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I have not one but two flash drives that were previously working fine until I installed chrome os on them. After doing so, the drives act as if they are write protected in windows. They cannot be formatted.

I boot up a Ubuntu live cd and used gparted to format and create a new fat32 volume. Within Ubuntu the volume is usable and I can write files to it. In windows the volume is visible but I cannot write to it. I am also still unable to format the volume. This is also repeatable on another computer so i'ts not a problem with my computer.

Here are my results from different attempts to format the drive.

Diskpart clean command gives me Diskpart has encountered an error. Incorrect function.

Diskpart format gives me Diskpart has encountered an error. The parameter is incorrect.

Diskpart Detail Disk shows that the read only flag is not set. I have run attributes disk clear readonly anyway with no change.

If I try to format from Disk Manager I get the message "The operation did not complete because the media is write-protected.

mUSBfixer instantly tells me that the volume was successfully formatted but it isn't.

HP USB disk storage format tool says "Device media is write-protected."

I have tried creating the WriteProtect registry key under "HKEY_LOCAL_MACHINE\SYSTEM\CurrentControlSet\Control\StorageDevicePolicies" and setting it to 0 to no effect.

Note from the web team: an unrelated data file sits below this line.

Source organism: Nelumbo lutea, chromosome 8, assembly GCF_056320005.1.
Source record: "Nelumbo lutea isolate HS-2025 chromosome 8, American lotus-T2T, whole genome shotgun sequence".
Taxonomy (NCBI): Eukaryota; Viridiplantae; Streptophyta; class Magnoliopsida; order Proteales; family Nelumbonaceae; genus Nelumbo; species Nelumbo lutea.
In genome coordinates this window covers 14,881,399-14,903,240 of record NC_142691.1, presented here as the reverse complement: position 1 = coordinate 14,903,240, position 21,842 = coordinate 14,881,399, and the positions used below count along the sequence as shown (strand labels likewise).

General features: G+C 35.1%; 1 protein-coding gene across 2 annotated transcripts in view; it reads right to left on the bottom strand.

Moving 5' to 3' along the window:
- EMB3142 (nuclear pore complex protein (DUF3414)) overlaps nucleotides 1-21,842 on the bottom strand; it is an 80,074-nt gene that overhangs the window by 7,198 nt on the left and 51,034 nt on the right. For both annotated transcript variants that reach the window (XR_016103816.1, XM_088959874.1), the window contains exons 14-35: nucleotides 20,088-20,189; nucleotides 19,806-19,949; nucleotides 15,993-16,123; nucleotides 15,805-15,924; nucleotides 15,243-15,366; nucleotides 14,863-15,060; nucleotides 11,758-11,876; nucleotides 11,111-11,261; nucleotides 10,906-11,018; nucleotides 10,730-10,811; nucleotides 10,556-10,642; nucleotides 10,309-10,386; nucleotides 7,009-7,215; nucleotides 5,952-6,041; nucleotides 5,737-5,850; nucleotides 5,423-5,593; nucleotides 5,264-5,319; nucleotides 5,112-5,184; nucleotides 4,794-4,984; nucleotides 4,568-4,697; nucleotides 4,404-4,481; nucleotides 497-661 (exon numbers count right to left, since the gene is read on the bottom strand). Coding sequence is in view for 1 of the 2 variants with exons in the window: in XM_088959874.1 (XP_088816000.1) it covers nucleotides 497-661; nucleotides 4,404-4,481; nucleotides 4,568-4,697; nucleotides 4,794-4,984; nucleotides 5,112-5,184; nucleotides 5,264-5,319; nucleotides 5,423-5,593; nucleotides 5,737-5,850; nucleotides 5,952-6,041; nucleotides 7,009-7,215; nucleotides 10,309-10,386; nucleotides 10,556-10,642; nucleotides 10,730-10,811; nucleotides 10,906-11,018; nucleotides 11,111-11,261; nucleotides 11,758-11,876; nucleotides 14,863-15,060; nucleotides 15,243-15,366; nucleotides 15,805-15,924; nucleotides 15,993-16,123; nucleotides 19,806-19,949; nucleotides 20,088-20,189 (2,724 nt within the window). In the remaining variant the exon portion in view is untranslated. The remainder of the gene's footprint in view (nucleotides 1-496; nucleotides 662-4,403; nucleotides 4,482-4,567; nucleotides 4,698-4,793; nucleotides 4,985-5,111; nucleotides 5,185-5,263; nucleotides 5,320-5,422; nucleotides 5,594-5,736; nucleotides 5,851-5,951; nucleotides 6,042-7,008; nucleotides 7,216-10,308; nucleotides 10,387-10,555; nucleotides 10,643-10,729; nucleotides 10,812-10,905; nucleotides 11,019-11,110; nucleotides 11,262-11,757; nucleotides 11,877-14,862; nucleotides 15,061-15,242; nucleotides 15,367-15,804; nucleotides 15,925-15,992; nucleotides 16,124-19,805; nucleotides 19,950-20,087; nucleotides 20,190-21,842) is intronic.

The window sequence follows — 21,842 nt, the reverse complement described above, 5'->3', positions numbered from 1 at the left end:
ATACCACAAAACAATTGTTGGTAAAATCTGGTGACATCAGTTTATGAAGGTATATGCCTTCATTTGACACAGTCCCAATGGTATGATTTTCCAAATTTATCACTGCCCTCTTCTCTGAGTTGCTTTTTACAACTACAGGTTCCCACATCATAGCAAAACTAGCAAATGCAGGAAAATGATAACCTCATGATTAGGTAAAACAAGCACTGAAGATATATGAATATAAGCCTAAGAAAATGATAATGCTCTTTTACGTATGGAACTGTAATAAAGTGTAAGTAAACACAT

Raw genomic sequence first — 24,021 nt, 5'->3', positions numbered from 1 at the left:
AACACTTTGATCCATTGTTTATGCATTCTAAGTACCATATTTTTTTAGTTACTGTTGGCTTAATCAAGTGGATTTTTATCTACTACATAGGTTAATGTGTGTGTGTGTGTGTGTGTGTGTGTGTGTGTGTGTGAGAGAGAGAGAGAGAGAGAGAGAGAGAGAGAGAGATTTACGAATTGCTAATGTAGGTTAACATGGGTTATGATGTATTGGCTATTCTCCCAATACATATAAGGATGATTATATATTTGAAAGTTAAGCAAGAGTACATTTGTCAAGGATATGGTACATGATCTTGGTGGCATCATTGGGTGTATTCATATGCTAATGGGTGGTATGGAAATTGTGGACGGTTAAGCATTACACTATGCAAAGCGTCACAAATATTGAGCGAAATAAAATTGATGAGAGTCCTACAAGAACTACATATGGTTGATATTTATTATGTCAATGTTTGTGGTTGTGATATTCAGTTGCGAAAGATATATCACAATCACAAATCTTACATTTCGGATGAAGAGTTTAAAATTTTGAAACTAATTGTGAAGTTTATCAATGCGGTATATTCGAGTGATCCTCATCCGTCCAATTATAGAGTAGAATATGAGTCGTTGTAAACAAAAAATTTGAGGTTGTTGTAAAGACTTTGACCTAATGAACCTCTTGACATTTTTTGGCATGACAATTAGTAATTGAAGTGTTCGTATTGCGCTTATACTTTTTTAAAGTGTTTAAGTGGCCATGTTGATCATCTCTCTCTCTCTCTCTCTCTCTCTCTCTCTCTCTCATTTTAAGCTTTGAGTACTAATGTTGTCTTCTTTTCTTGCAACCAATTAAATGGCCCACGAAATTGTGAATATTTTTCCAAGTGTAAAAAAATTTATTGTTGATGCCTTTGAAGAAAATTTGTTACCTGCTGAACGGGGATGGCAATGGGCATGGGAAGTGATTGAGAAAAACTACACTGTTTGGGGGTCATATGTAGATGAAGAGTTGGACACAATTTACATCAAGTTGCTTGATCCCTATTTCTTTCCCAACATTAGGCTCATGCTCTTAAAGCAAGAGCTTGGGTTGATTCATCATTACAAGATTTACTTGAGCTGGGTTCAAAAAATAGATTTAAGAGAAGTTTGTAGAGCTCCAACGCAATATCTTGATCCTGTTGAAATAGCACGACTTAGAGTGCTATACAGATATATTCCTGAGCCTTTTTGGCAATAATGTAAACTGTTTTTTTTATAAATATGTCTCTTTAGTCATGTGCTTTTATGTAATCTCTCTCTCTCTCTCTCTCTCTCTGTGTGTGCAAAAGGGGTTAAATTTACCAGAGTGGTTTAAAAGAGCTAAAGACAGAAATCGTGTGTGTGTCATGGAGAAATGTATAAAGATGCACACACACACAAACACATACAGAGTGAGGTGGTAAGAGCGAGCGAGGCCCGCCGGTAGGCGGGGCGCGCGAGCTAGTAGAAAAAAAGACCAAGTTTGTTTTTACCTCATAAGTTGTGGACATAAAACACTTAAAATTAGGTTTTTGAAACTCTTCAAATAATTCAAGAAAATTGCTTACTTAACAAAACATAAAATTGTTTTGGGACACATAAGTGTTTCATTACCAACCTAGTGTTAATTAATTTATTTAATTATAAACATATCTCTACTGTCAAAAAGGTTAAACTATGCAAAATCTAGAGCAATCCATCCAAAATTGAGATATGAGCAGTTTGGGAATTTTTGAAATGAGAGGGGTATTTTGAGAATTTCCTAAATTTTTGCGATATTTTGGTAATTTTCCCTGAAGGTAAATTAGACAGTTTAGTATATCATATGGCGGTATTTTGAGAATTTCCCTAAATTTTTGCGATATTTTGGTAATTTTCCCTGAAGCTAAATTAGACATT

There is no write protect switch on the drives themselves.

If this were just one drive I would just assume the drive is bad and not worry about it. But two drives at the same time that both happened to have chrome os installed on them suggests otherwise.

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When you formatted the memory stick in Ubuntu, did you also set up a new MS-DOS partition table? Windows gets glitchy if the stick has a partition table it doesn't know about, or even multiple partitions on most usb sticks. Giving it a brand new partition table will probably do it.

Assuming that doesn't help, the final solution is to null the table and set up a new one, effectively resetting the usb stick completely. But, mistyping the command could lead to accidentally deleting your internal HDD instead. From within Ubuntu, open up a terminal and sudo su, then lsblk. You'll see a list of the detected disks and partitions:

NAME   MAJ:MIN RM   SIZE RO TYPE MOUNTPOINT
sda      8:0    0   114G  0 disk 
└─sda1   8:1    0   114G  0 part /
sdb      8:16   1    16G  0 disk 
└─sdb1   8:17   1    16G  0 part
sr0     11:0    1  55,4M  0 rom  

You can tell that sdb is the usb stick from its size (16GB). It's fine if you see multiple partitions below it (sdb1, sdb2 etc) we only care about the sdb disk itself. So once you make sure which disk is your usb stick, replace sdb below:

dd if=/dev/zero bs=8k count=8192 conv=sync,noerror of=/dev/sdb

Now take the stick out and plug it back in, open up gparted, set up an msdos partition table and make a FAT32 partition like before. Should be good!

  • Thanks, that seems to have fixed it. Now diskpart has no problems cleaning or partitioning the drive. The drive already had an MS-DOS partition table but wiping it clean with dd and recreating it fixed it. – esgeroth Sep 21 '15 at 23:51

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